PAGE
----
Sometimes I have to just say No

I am incredibly honored, humbled and thankful when people ask me to help them with something they’re working on. It’s a great joy knowing my insights are valued.

But I am at capacity.

Like anyone else, I have a lot of things going on. Between work, home and my personal time, I have to manage my time to be effective. That’s not to say I don’t have extra time, but I have to be intentional about how I spend it. This means having to say “Thank you, but I can’t help with that right now”.

I prioritize time with God, with Jackie and building my legacy are my priorities. If something doesn’t fall into one of those categories, I have to really consider whether it’s something I should do.

I wrote a blog post outlining my cannonballs — the themes that allow me to cast vision, determine what’s important and get things done — explaining why I take on certain things and not others.

I don’t want to give anyone, especially family or friends, less than 100% of what I have to give. If I don’t think I can give you that, I’ll most likely say “no”. I hope you understand it isn’t anything personal or impersonal, it’s just me trying to create margin in my life.

This is the path I decided to take. It is what it is. I say no to things. But my decision to say no shouldn’t deter you from trying to find an alternative route to your question.

Why You Think I Have The Answers You Seek

Most questions I get are programming questions. I started learning about programming by using Google and books. I stumbled through things, and consequently I’m a big believer in bootstrapping yourself. So here are some ways I approach a question I have before asking someone I know might have an answer:

Google

This may sound tongue-in-cheek, but it’s not. Google is a great resource for finding answers to your questions. There are a lot of smart people who’ve had the same problems and documented them. These are great resources and easily found by using a well formed Google search.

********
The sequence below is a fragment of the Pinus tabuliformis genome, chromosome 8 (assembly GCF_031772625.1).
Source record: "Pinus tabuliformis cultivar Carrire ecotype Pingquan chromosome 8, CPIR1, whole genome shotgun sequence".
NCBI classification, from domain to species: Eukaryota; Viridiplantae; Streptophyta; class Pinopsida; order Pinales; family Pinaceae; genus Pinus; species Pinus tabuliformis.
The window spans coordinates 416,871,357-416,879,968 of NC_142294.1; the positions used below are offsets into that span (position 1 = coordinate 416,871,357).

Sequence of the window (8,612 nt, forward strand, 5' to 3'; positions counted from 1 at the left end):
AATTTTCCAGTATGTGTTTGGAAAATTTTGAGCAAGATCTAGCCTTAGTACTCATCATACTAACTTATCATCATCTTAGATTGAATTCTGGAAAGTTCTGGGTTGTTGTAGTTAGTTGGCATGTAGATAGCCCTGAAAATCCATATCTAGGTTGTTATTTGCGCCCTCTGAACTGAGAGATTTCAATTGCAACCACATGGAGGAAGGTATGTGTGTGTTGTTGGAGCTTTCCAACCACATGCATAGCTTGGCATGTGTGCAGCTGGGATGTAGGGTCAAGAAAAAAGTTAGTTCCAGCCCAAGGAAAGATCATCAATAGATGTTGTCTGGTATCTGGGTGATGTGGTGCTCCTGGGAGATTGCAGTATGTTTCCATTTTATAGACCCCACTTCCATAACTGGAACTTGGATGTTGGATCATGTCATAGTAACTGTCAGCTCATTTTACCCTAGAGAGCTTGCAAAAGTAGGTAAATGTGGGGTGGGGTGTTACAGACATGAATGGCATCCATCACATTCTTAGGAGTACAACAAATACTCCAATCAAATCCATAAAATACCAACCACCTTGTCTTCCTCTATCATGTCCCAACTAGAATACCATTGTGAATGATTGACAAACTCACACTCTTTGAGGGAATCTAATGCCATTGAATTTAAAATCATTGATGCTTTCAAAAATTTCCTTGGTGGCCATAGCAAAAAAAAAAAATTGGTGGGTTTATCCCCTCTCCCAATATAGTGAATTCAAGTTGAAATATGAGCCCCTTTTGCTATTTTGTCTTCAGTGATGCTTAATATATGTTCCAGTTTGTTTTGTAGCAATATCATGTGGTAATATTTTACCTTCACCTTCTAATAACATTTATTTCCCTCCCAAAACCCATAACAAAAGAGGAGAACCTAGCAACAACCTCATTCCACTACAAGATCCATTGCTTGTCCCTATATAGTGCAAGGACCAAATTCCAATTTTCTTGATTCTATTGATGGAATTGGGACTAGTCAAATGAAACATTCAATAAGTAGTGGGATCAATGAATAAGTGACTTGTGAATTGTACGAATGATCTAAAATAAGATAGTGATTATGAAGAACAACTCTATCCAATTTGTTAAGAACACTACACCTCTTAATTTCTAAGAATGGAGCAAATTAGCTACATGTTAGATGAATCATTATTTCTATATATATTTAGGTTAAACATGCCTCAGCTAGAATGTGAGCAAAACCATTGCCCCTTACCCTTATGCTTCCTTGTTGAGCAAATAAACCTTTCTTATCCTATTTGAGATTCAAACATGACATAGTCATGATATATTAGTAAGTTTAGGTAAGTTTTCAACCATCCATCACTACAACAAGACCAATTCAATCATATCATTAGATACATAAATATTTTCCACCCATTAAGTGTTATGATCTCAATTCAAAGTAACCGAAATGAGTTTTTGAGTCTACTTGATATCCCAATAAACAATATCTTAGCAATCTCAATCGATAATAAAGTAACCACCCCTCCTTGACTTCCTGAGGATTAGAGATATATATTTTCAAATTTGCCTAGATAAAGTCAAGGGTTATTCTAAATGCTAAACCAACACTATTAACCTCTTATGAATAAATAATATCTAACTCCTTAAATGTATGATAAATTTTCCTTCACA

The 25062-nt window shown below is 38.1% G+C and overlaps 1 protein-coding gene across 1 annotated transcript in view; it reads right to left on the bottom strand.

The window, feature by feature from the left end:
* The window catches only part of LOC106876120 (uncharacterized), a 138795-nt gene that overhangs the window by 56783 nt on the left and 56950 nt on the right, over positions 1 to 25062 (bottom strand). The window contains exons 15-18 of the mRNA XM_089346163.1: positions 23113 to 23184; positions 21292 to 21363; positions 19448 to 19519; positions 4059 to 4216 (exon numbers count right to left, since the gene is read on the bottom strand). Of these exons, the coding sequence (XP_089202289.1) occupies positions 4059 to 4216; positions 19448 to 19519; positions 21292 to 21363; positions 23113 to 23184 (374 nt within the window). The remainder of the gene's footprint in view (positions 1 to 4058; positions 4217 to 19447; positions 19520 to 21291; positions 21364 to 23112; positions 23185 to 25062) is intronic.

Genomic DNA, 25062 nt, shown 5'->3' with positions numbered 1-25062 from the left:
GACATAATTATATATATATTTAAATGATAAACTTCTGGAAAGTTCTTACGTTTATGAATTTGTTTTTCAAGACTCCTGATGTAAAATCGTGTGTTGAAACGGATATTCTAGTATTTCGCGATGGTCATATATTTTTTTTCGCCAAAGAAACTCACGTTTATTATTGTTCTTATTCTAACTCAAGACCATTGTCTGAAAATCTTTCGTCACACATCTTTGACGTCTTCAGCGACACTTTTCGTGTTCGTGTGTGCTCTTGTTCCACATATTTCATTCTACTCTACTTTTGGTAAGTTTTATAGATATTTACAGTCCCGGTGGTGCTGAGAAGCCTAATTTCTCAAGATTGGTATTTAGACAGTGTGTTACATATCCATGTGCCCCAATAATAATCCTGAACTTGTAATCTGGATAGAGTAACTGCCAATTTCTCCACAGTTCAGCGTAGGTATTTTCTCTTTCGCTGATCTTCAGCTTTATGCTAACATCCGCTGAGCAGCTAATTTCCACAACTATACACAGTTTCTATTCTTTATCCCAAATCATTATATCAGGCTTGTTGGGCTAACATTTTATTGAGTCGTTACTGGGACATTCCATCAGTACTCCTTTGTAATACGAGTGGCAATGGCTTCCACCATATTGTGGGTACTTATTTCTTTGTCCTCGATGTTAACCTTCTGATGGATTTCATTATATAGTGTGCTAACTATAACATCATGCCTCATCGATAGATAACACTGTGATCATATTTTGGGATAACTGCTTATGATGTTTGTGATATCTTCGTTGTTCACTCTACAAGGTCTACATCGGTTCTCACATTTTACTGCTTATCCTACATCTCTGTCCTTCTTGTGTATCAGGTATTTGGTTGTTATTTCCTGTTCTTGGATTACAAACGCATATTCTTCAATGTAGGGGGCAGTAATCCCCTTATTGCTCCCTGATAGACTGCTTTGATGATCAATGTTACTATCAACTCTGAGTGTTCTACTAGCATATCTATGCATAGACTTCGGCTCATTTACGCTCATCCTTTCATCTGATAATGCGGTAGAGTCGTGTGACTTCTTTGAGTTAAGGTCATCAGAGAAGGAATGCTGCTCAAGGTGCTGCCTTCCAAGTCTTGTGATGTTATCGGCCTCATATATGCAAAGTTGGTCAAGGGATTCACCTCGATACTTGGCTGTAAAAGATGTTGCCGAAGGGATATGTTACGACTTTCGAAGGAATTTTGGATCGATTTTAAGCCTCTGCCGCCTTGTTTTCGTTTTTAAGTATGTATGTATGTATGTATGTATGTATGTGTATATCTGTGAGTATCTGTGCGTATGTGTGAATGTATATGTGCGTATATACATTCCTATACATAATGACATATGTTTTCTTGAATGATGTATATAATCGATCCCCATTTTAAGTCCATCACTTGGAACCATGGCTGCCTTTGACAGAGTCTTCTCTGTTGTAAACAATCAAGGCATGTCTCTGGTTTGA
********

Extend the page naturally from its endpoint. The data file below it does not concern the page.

Twitter

Twitter is amuck with information and starting points. Ask your question there, use a hashtag or two about the topic and see what happens. Use Twitter’s search functionality to find keywords about the subject you’re interested in. It’s one of the strongest communities I know of, so you should leverage that.

WordPress Codex, WordPress Forum or Mozilla Developer Network

A lot of people come to me with questions about “broken” WordPress, Javascript or HTML problems. 99.9% of the time nothing is broken, it’s just a typo or a misunderstanding of how something works. These three sites have great resources for people who’ve dealt with the exact same things. I keep them as Alfred App web searches because they’re often the first places I’ll go when people have questions:

I’m not any smarter than anyone else, I’ve just learned how to ask better questions because I’ve broken my share of things.

If there are far better resources for what you need, who do exactly what you’re asking and will give you better results, I’ll point you along to them. I’m good at that and it doesn’t take a lot of time.

If you want me to help with something, ask. I can’t guarantee a “yes”. I also won’t guarantee a “no”. I can guarantee, however, that I’ll look at how it fits into my life before giving you either answer. I want to help. I don’t want anyone to feel ignored. But I have to do what’s right for me, my family and my time first.